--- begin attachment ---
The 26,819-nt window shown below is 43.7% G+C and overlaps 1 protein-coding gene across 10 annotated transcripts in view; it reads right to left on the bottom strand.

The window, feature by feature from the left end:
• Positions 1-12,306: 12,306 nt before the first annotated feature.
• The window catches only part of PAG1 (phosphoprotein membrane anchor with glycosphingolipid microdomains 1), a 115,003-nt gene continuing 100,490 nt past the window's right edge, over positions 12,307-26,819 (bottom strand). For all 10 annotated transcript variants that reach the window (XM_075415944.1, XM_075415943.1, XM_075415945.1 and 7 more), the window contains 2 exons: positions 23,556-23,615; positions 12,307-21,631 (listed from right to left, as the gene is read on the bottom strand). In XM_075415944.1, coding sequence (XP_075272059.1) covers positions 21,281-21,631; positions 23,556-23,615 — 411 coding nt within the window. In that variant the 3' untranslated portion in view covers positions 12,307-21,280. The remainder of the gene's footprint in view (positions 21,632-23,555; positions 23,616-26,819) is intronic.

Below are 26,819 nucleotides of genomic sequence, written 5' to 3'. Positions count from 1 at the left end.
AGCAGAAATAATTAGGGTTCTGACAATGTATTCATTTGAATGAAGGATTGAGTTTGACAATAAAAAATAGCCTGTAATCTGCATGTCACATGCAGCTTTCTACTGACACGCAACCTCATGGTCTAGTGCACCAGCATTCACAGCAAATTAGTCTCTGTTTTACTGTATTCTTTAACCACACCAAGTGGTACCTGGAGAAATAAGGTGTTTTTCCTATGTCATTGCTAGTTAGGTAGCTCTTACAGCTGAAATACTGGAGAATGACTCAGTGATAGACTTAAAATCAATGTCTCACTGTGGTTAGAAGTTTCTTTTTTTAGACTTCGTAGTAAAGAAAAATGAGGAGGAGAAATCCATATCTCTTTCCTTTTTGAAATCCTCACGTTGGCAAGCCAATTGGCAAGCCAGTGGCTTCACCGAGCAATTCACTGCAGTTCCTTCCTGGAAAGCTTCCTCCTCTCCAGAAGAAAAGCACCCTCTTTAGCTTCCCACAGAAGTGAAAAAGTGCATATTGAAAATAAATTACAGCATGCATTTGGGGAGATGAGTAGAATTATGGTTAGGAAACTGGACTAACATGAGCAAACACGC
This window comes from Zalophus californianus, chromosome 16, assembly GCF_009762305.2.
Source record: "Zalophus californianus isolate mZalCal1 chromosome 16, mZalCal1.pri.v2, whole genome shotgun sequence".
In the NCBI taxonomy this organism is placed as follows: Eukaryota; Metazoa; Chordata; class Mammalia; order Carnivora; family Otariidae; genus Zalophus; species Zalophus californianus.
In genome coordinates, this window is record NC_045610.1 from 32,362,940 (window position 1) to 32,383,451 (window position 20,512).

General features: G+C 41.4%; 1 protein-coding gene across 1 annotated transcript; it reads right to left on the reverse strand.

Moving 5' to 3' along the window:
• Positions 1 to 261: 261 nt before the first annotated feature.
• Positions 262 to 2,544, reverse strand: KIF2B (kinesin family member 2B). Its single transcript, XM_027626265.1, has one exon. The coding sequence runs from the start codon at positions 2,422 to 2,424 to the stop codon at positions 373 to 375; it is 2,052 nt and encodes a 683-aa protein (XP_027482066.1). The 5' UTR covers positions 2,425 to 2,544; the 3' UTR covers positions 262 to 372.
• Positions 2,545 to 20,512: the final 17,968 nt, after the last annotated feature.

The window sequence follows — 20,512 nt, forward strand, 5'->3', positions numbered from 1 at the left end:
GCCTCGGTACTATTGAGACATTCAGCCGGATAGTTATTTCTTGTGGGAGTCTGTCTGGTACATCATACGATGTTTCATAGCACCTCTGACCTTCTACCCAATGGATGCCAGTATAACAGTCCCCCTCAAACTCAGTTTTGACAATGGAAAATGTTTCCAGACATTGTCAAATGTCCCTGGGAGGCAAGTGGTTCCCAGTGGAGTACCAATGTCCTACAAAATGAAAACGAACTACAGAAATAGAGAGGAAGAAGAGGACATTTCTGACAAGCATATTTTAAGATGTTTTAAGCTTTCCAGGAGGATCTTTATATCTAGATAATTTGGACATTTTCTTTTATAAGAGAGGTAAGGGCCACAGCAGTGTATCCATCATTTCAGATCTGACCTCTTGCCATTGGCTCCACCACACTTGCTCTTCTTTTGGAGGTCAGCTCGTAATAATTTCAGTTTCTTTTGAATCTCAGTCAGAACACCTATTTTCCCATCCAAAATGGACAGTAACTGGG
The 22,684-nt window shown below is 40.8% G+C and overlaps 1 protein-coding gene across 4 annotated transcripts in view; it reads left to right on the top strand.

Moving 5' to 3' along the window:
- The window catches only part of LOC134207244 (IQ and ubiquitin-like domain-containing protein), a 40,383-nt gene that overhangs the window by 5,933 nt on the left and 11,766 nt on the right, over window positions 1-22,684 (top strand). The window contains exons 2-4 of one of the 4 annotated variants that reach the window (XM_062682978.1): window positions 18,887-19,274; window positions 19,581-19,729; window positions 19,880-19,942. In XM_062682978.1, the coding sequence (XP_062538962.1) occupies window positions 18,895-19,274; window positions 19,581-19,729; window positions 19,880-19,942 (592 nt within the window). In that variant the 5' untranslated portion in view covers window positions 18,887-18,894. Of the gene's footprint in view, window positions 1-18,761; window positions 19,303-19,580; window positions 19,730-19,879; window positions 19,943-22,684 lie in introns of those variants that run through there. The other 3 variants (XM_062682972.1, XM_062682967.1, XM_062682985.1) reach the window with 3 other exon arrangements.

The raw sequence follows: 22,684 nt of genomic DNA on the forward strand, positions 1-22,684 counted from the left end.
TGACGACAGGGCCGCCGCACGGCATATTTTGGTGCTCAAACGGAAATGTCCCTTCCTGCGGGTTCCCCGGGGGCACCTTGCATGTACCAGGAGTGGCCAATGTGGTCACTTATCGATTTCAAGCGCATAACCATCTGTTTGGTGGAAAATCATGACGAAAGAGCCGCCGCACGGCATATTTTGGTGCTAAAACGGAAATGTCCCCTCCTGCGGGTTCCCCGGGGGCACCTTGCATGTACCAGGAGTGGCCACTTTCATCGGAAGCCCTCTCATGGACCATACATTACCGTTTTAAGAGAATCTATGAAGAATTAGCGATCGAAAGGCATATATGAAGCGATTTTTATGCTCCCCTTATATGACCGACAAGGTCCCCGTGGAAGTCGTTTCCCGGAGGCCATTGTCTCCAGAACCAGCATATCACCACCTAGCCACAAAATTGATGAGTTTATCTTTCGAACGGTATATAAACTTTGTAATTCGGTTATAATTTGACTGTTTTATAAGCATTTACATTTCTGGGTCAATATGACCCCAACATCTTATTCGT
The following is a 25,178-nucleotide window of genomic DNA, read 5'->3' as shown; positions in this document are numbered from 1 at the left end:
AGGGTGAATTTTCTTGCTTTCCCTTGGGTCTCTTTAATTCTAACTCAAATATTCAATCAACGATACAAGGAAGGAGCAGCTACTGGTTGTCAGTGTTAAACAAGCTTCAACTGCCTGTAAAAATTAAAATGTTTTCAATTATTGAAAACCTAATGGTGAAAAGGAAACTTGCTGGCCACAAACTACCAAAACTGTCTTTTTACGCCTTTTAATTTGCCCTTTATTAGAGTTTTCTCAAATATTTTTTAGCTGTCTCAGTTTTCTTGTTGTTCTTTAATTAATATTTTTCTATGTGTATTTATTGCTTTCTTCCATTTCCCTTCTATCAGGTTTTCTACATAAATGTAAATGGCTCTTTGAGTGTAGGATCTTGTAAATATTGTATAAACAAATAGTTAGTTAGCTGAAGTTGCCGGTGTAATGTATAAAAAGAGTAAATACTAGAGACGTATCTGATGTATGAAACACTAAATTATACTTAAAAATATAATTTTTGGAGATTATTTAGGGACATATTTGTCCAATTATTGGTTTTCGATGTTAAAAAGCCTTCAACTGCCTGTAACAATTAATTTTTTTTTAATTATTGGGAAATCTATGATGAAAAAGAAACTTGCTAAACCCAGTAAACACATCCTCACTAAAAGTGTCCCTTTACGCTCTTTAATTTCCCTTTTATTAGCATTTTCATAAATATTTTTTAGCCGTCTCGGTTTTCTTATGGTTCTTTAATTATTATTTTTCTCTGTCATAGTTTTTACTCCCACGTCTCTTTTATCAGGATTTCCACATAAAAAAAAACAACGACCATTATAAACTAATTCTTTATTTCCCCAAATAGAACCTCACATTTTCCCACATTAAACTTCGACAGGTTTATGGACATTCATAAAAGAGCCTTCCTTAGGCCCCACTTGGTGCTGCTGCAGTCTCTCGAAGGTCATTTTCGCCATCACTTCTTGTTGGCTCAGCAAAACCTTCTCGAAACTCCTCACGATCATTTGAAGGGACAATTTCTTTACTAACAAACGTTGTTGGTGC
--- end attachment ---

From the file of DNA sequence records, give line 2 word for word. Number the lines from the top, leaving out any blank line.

The window, feature by feature from the left end: